The Series now moves on to the 50 over ODI format with two games in Melbourne and one in Hobart, before three T20Is. England need to win just two of those games to retain the Ashes. Having won five games on the bounce in the corresponding fixture here in England last year they will be taking nothing for granted, but they have taken a huge stride towards that ultimate goal.



  1. Funny old match, really. In every innings bar the first, the top scorer came in at number 7, and in the first innings it was Brindle at five. In every innings bar the fourth, the second top scorer came in a 6, with Elliott bucking the trend from number three - 115 balls, and the only innings from a top three batter to last more than 50. Perhaps it was a match for reversing the batting order, in hindsight, and hoping the tailenders could cling on long enough for the ball to soften. I think it demonstrates as much as anything how little long-form cricket they get to play. It's not so much the lack of practice, but the lack of specialists, Elliott aside. All four openers seem likely to be doing the same job in both the ODIs and T20s.

    I'd just like to mention a couple of important performances that are slightly unobvious. Shrubsole, Cross and Brindle produced the most eye-catching performances for England, and obviously Perry was the best of the lot for Australia, but every innings saw an early collapse followed by a recovery partnership to stop the rot. The big difference was that Australia collapsed to five down twice, while England's recovery came at three down in both innings. Brindle was involved in both of them, but we shouldn't forget Nat Sciver on debut, who came in at three down in the fourth over on the second day, and stuck it out 'til stumps, on top of her 49 in the first innings. Compare that with Australia's four and five, who contributed just five runs and lasted 25 balls between them in the match.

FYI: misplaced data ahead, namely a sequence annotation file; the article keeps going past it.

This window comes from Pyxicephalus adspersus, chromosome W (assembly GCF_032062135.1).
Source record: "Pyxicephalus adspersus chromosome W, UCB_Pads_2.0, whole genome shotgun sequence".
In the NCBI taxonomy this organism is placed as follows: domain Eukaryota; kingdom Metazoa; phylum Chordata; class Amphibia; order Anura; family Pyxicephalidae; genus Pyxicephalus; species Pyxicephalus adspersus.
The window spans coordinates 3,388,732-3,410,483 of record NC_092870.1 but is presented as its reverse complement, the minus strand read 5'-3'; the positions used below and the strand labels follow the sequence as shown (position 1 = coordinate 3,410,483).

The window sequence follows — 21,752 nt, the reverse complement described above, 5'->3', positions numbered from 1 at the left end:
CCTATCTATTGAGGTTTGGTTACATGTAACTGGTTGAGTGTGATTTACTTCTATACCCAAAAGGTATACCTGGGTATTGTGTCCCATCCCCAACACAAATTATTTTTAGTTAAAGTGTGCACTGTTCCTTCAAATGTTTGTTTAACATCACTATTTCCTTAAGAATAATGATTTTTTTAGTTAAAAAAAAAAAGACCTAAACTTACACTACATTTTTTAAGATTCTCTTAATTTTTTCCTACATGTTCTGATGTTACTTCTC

For the other one, which bowler averaged the fewest in the match? Perry? No. Cross? No. Farrell or Shrubsole? No and no. It was actually Gunn, whose three wickets cost just nine runs each. You can see that as justification for her negative bowling tactics, or as proof that if she'd bowled straighter more often the match would have been wrapped up much sooner, but either way she was able to prevent Shrubsole and Cross from being overworked to the extent that Perry was, in spite of Brunt's issues. Add that to her second innings batting, and it more than makes up for being the only number seven batter to fail to top-score.

  2. Tend to agree. See my piece on Who Did What above and my ratings for each player.

  3. Good Comment article David. Only bit I'd query is the "All four openers seem likely to be doing the same job in both the ODIs and T20s.". Knight isn't a T20 specialist (well her record is pretty dreadful albeit usually from down the order) so maybe Winfield as a T20 opener with Knight further down the order.
    Both teams could find themselves in selectorial deep waters soon. Australia haven't picked Elliott for the rest of the series yet is clearly their technically most competent batsmen (and someone who I could watch all day even if she only hits one boundary in that time). Can't believe Elliott can't play ODI cricket well enough. If Cross gets picked and performs in the ODI its going to look a bit odd bonkers plonking her on a plane home before the T20.